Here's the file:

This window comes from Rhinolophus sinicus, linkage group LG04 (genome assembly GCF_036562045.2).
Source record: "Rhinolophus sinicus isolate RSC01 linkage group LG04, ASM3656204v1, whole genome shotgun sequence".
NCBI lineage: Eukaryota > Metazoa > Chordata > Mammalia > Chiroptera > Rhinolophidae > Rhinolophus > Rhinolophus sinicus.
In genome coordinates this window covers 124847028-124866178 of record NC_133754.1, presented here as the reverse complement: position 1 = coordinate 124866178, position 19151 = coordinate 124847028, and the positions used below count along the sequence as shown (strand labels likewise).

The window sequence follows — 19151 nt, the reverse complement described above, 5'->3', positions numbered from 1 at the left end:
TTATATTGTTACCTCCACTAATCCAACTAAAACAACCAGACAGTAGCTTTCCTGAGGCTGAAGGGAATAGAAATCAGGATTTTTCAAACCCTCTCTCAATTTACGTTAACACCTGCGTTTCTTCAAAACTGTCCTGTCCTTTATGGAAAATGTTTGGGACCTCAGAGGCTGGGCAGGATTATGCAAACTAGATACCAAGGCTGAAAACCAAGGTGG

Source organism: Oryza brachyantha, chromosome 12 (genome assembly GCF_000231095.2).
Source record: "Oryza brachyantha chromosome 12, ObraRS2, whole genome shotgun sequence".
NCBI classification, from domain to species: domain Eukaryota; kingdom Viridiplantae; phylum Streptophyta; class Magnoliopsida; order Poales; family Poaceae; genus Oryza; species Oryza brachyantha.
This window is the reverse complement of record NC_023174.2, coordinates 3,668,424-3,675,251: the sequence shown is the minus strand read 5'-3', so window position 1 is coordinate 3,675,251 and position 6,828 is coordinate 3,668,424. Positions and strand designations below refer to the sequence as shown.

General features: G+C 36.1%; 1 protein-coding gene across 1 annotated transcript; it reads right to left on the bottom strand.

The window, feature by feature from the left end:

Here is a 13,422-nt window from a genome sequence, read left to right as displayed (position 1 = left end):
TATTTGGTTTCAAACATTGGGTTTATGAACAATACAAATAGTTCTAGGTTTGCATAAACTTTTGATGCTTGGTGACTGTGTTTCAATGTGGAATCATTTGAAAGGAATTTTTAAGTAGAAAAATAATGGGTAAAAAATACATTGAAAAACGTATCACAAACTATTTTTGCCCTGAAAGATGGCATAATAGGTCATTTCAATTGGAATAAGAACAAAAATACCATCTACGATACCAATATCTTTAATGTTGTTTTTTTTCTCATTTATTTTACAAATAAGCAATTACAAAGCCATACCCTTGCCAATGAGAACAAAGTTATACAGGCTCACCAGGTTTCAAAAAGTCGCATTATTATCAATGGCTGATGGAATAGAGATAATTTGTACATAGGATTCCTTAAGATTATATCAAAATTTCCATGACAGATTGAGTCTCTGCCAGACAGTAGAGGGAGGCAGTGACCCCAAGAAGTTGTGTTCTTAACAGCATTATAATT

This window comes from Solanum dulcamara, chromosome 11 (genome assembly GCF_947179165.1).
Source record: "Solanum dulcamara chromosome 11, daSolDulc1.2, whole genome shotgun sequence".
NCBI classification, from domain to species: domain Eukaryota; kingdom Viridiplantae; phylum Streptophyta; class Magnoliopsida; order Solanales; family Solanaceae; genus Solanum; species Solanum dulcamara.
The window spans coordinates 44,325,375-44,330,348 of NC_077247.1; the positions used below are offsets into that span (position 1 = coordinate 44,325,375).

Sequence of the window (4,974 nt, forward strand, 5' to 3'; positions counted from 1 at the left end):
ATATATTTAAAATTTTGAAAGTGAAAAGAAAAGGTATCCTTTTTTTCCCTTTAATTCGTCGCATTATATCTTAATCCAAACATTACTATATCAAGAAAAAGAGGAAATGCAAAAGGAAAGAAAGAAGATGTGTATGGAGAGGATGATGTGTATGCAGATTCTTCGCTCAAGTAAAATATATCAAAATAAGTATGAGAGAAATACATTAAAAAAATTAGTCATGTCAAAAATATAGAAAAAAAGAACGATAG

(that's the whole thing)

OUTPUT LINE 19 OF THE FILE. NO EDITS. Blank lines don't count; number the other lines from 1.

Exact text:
Sequence of the window (4,974 nt, forward strand, 5' to 3'; positions counted from 1 at the left end):